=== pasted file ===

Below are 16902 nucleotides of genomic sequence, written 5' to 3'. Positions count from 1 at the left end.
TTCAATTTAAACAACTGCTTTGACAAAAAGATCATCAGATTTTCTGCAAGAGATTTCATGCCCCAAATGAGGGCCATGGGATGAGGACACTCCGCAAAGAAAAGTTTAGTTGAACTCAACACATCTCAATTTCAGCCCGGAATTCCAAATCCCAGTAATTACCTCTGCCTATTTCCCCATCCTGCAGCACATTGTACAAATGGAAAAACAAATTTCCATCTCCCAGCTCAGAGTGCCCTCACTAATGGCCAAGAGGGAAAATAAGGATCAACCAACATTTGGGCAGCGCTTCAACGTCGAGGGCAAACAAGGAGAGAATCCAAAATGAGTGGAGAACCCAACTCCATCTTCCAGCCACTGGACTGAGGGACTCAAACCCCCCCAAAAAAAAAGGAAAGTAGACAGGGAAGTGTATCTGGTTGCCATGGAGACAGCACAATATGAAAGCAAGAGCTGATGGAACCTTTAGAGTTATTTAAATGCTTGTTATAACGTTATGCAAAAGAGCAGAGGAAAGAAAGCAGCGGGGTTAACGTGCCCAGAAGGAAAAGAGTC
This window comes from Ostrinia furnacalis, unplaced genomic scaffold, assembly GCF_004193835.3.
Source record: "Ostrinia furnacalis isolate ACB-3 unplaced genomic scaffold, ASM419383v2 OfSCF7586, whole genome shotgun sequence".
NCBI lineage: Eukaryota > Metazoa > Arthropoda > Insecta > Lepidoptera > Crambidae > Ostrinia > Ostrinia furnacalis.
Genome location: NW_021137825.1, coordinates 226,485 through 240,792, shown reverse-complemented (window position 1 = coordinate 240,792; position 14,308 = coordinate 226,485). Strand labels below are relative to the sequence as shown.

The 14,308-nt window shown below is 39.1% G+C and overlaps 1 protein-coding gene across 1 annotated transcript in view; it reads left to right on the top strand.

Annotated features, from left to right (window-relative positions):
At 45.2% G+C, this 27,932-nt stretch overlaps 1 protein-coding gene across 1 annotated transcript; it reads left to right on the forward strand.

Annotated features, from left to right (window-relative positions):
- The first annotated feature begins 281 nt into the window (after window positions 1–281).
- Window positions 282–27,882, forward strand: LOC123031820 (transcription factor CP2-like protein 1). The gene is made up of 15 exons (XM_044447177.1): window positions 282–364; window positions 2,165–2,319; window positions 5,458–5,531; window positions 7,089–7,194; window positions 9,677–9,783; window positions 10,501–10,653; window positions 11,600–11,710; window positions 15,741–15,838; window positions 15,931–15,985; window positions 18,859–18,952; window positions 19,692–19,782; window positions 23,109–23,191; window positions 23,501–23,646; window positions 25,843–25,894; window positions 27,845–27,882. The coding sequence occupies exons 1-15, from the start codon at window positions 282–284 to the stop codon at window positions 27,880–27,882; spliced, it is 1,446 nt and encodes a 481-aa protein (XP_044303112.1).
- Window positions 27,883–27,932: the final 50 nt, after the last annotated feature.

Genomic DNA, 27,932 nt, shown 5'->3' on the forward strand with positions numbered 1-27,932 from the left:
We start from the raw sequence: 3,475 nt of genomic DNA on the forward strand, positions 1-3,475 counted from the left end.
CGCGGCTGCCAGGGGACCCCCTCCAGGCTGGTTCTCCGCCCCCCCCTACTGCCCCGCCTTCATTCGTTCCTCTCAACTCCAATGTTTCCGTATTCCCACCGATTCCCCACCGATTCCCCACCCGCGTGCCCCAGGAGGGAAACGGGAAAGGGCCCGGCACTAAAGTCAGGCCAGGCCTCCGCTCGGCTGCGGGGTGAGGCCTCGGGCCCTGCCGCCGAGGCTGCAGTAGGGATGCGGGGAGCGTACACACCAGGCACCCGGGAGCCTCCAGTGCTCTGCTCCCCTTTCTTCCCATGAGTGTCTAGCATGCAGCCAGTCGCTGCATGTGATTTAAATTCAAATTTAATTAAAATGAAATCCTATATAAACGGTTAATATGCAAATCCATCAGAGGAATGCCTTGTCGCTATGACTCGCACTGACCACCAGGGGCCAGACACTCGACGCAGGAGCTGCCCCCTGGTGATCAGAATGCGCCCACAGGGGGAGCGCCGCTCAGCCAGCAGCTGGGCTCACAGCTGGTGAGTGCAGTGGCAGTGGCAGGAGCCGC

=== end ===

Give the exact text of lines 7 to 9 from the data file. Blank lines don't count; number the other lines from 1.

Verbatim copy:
The 14,308-nt window shown below is 39.1% G+C and overlaps 1 protein-coding gene across 1 annotated transcript in view; it reads left to right on the top strand.

Annotated features, from left to right (window-relative positions):
At 45.2% G+C, this 27,932-nt stretch overlaps 1 protein-coding gene across 1 annotated transcript; it reads left to right on the forward strand.